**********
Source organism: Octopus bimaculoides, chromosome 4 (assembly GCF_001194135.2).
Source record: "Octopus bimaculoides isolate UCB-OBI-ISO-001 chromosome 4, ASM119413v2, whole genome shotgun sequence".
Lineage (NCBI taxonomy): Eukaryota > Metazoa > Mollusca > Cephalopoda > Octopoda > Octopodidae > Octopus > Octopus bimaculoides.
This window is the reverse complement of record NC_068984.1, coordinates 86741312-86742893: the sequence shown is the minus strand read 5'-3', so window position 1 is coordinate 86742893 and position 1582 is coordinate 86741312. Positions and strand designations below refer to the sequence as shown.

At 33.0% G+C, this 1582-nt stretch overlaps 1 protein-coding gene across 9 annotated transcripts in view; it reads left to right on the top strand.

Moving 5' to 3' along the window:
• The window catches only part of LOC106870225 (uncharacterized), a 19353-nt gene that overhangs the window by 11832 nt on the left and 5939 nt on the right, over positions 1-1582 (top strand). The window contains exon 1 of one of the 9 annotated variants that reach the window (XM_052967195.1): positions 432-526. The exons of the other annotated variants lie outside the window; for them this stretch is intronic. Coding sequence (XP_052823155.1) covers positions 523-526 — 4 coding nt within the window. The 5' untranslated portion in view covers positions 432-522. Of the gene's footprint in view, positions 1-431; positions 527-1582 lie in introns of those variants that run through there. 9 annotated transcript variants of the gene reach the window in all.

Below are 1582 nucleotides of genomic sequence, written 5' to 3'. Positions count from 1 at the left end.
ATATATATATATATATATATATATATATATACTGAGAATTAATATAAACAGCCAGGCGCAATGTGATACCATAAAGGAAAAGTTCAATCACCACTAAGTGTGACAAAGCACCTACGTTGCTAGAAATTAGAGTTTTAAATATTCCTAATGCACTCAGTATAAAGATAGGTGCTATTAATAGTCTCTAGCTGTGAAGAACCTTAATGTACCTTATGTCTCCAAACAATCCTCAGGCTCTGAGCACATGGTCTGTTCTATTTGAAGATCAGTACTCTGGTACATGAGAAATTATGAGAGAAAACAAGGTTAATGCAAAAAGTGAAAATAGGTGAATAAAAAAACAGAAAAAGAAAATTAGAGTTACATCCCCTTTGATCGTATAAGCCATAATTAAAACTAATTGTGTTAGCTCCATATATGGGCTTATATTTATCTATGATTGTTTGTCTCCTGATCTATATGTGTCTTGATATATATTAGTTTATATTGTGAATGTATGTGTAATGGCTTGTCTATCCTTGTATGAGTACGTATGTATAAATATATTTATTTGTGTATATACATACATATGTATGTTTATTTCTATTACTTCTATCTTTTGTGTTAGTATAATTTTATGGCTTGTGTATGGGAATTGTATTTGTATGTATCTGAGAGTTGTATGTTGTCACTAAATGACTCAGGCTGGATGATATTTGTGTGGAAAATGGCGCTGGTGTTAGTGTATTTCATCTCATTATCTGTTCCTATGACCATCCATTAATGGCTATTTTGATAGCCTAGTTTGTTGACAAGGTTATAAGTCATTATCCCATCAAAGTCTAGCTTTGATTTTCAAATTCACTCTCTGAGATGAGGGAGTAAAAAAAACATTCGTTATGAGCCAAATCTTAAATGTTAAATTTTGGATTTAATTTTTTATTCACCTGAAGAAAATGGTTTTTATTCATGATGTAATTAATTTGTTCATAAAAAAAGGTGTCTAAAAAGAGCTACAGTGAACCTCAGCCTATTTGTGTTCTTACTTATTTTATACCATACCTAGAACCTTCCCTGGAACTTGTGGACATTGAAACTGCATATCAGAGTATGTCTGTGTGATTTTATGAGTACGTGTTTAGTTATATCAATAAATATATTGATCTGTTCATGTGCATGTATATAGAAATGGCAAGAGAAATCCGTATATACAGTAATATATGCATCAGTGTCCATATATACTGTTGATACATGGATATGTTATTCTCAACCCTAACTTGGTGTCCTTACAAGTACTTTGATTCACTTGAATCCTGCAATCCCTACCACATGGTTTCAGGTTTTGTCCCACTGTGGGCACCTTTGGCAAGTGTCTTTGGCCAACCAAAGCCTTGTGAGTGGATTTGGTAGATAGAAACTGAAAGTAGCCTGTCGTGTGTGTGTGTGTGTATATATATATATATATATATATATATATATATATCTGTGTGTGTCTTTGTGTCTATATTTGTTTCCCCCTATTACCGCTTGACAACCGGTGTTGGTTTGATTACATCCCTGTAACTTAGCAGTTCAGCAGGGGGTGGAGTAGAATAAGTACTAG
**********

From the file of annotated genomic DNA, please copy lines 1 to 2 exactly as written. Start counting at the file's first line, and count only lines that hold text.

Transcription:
Source organism: Octopus bimaculoides, chromosome 4 (assembly GCF_001194135.2).
Source record: "Octopus bimaculoides isolate UCB-OBI-ISO-001 chromosome 4, ASM119413v2, whole genome shotgun sequence".